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The journal ENVIRONMENTAL AND EARTH SCIENCES RESEARCH JOURNAL will publish a special edition covering the topic of innovative technologies for safe water globally. Technologies in developing countries are especially encouraged.

December 31, 2016 12:00AM

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Many people have been displaced by major dam projects in the country. A bigger threat, however, lies in the ageing dams waiting to collapse.

"If you are to suffer, you should suffer in the interest of the country.”

- Jawaharlal Nehru, speaking to villagers who were to be displaced by the Hirakud Dam in 1948.

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The Balmiki caste has been marginalised for their association with manual scavenging. Swacch Bharat Mission needs to put an end to this evil to save a population from discrimination.

Manual scavenging has been glorified since the time of Mahatma Gandhi. It hasn’t changed now with prime minister Narendra Modi describing it as an “experience in spirituality”. Manual scavenging is dehumanising. And despite the laws created to abolish it, the news of manual scavenging and manual scavengers dying in sewers and septic tanks are not unheard of. The article, Clean India, unclean Indians: Beyond the Bhim Yatra, published in Economic and Political Weekly dated June 25, 2016, deals with these issues and more in detail.

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Mutual trust and not the fear of an imaginary war is needed to improve the Sino-Indian relation over the sharing of Brahmaputra.

When two powerful and populous countries share a river to quench the thirst of its people, some amount of friction between the countries is bound to happen. The water of Brahmaputra, that flows through India, China, Bangladesh and Bhutan, has been a bone of contention between China and India for long. It has now been highlighted as a potential reason for a water conflict to erupt in the Himalayan region.

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The presence of toxic heavy metal in Godavari calls for immediate action because of the health threat from the contaminated water.

According to a report published by the Central Water Commission in 2015 on the status of trace and toxic metals in Indian rivers in the country, a large number of rivers in India are contaminated by heavy metals.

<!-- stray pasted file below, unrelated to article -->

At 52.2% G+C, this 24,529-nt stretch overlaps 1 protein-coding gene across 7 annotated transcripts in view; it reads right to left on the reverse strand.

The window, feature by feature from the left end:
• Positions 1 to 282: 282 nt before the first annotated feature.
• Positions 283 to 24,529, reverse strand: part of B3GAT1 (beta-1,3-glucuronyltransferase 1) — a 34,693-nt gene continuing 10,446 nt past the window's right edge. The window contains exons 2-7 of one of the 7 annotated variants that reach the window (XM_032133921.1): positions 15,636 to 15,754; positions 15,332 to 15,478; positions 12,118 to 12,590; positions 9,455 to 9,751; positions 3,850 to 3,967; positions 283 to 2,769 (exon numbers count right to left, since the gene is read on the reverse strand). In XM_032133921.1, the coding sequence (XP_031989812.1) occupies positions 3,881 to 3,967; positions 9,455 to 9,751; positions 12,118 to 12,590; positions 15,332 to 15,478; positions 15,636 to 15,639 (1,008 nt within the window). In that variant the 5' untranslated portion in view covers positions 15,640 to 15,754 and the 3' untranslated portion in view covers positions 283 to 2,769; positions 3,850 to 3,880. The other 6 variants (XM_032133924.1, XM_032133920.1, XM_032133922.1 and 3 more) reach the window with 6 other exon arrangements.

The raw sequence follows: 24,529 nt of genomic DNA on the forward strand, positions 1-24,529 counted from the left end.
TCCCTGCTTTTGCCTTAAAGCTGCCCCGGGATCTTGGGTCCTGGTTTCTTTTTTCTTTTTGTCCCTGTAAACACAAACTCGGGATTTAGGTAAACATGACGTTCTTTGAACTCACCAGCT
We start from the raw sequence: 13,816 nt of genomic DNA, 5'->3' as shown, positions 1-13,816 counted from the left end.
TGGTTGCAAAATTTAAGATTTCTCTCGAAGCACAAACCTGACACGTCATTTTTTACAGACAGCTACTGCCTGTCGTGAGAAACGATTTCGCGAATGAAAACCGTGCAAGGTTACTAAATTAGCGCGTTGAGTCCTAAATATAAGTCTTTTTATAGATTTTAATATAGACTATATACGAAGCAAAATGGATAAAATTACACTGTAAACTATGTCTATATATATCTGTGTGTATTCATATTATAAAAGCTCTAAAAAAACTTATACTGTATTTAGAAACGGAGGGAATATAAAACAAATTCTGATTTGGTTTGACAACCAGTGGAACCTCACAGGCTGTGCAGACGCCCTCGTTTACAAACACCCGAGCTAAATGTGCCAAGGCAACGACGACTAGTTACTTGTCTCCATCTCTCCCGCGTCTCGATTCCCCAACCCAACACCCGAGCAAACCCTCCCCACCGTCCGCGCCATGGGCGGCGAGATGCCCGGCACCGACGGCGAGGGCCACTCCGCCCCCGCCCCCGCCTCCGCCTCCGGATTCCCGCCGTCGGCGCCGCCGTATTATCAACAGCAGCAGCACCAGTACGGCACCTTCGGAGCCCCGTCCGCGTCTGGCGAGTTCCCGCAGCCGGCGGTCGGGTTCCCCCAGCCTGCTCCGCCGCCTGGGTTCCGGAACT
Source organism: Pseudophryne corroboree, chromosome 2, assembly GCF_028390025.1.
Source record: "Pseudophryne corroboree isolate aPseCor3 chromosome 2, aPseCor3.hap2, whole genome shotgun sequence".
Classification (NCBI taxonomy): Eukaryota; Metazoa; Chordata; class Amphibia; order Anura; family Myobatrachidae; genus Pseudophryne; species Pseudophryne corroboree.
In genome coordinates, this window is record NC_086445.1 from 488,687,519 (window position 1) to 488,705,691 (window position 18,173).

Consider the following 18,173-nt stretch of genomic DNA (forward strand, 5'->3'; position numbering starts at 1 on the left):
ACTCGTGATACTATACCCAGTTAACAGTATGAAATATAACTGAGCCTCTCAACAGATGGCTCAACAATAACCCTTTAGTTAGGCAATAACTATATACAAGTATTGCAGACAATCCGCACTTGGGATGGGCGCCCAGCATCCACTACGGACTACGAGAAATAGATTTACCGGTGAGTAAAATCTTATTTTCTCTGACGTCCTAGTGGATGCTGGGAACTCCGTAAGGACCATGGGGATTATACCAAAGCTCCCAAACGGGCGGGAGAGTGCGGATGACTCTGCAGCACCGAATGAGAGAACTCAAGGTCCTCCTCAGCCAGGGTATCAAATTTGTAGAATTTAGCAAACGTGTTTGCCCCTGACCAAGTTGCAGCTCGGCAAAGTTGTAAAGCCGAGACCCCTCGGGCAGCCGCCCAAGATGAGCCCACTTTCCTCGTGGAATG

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A study finds the actions undertaken in the 1987 ruling in Mehta vs Union of India resulted in reduced pollution levels and infant mortality.

There is a severe crisis plaguing the rivers in India. Going by a study by Central Pollution Control Board (CPCB) in 2013, the number of contaminated rivers in the country has more than doubled over the past five years.

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Toilet security for women in India is less about the availability of toilets and more about addressing gender disparity.

According to the recent figures by the World Health Organisation and UNICEF [1], India continues to have the highest number of people defecating in the open. 

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Building toilets alone does not solve India’s sanitation issues. A research paper says what more can be done.

It is a fact that constructing toilets alone cannot ensure total sanitation. The real challenge lies in getting people to use them. While treating fecal sludge and disposing it are largely urban concerns, modifying behaviour and motivating people to abandon open defecation are considered rural sanitation challenges.

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This paper tries to understand the effect of coal mining in the northeast India and ways to control its impact on the environment

India has the fifth largest coal reserves in the world [1].

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An analysis finds that the problem of farmer suicides is concentrated in a few states and not an all-India phenomenon

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